IDC’s top ten storage predictions for 2007

Analyst firm gazes into crystal ball

IT departments will work to improve capacity-control systems, drive disaster recovery centralisation and consistency, and bring in new technology to support the rapid growth of virtualisation and personal storage systems, according to IDC’s top ten storage predictions for 2007.

The analyst firm’s predictions for the remainder of this year are:

1. A vendor battle will erupt as companies extend storage architectures to include branch and remote offices.

2. Companies will continue to develop consistent company-wide disaster recovery plans.

3. Networking firms will add security systems for tape drives on corporate networks.

4. An explosion in storing file-based data will drive investments in file virtualisation and clustered file systems.

5. Storage virtualisation will drive greater adoption of server virtualisation.

6. Businesses will adopt risk-based governance for information management and analysis.

7. There will be significant growth in the personal storage business, which will also create new services opportunities for vendors.

8. Server and data management tools will become key parts of networked storage systems.

9. Management of server and storage systems will blend together.

10. Further transitions will continue to affect storage technologies.

In its storage report, IDC analysts predict that corporate efforts to consolidate storage infrastructure and extend it to branch or remote offices — particularly those spread out over large areas — will develop into a large headache for storage and IT administrators in 2007.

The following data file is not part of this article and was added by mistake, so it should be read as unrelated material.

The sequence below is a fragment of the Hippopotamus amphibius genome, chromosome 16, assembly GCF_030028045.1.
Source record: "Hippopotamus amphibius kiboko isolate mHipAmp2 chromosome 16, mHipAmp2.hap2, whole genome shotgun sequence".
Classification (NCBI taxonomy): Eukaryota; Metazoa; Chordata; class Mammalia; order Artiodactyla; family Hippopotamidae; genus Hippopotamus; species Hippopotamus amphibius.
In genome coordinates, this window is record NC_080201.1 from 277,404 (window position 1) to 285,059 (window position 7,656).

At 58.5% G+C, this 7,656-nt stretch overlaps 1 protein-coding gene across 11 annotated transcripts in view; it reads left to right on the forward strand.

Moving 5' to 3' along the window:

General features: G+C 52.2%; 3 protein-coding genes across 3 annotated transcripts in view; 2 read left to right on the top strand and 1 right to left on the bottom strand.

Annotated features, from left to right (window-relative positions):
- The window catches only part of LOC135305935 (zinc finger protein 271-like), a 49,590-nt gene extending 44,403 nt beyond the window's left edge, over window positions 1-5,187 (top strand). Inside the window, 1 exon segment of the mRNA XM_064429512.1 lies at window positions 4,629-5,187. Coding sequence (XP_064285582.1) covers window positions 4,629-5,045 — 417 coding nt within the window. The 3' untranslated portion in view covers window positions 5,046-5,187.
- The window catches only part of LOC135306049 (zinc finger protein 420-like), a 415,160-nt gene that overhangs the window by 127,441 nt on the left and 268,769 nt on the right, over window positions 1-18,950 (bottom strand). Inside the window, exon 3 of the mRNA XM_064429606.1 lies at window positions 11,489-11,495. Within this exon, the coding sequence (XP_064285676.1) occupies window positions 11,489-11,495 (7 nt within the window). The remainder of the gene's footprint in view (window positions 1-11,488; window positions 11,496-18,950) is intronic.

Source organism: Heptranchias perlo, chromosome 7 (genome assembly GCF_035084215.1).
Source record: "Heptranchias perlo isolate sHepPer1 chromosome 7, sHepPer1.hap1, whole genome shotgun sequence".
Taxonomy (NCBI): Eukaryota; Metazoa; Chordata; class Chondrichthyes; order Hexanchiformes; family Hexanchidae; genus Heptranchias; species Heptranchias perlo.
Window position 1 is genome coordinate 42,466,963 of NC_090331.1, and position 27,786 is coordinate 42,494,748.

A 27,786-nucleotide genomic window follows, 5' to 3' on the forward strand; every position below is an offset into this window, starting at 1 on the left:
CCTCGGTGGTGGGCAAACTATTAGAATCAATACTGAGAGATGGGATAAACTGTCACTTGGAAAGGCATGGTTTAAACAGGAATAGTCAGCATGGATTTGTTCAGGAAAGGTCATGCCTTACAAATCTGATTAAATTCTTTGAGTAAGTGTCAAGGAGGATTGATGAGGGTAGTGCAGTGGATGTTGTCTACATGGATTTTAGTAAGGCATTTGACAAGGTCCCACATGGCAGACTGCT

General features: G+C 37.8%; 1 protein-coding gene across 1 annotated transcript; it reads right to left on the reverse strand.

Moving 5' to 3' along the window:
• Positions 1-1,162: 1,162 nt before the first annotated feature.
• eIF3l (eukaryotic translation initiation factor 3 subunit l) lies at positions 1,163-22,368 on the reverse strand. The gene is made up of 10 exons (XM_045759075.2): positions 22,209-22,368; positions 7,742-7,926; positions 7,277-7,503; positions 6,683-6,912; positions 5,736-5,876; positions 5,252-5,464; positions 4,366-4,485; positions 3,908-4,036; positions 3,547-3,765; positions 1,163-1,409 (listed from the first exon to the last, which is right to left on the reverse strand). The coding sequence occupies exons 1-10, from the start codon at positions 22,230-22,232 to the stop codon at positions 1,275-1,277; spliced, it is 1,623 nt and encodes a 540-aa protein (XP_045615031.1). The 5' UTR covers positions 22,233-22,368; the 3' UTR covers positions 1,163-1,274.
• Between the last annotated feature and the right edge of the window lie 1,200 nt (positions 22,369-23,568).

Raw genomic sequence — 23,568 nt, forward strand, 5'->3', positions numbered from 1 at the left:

The study also tells end users to expect more automation, improved wide-area file services and remote replication services to ease remote data management constraints.

In addition, IDC predicts that efforts to push business continuity and disaster recovery efforts to branch offices and medium-sized businesses will prove fortuitous for storage vendors that sell disk-to-disk, disk-to-tape continuous data protection, heterogeneous remote replication and virtual tape offerings that support tiered storage. The research firm also expects removable media and tape encryption planning to play a crucial role this year as growing fears about the potential loss or theft of information and the need to keep up with compliance and data retention needs spur IT managers to deploy and manage new security frameworks for tape environments.

Meanwhile, organisations should not be surprised to see networking vendors come out with technology aimed at companies looking for a basic level of removable media protection. This process has already started with several vendor actions, such as the joint effort announcement last month by Cisco Systems and EMC’s RSA Security unit.

IDC also predicts significant growth in sales of file virtualisation and clustered technologies, as well as storage virtualisation enhancements surrounding storage-area network drivers, data replication and the marriage of storage and server virtualisation systems. The company also forecasts tighter integration of content management, unified messaging and security products to satisfy electronic discovery and records-retention demands.

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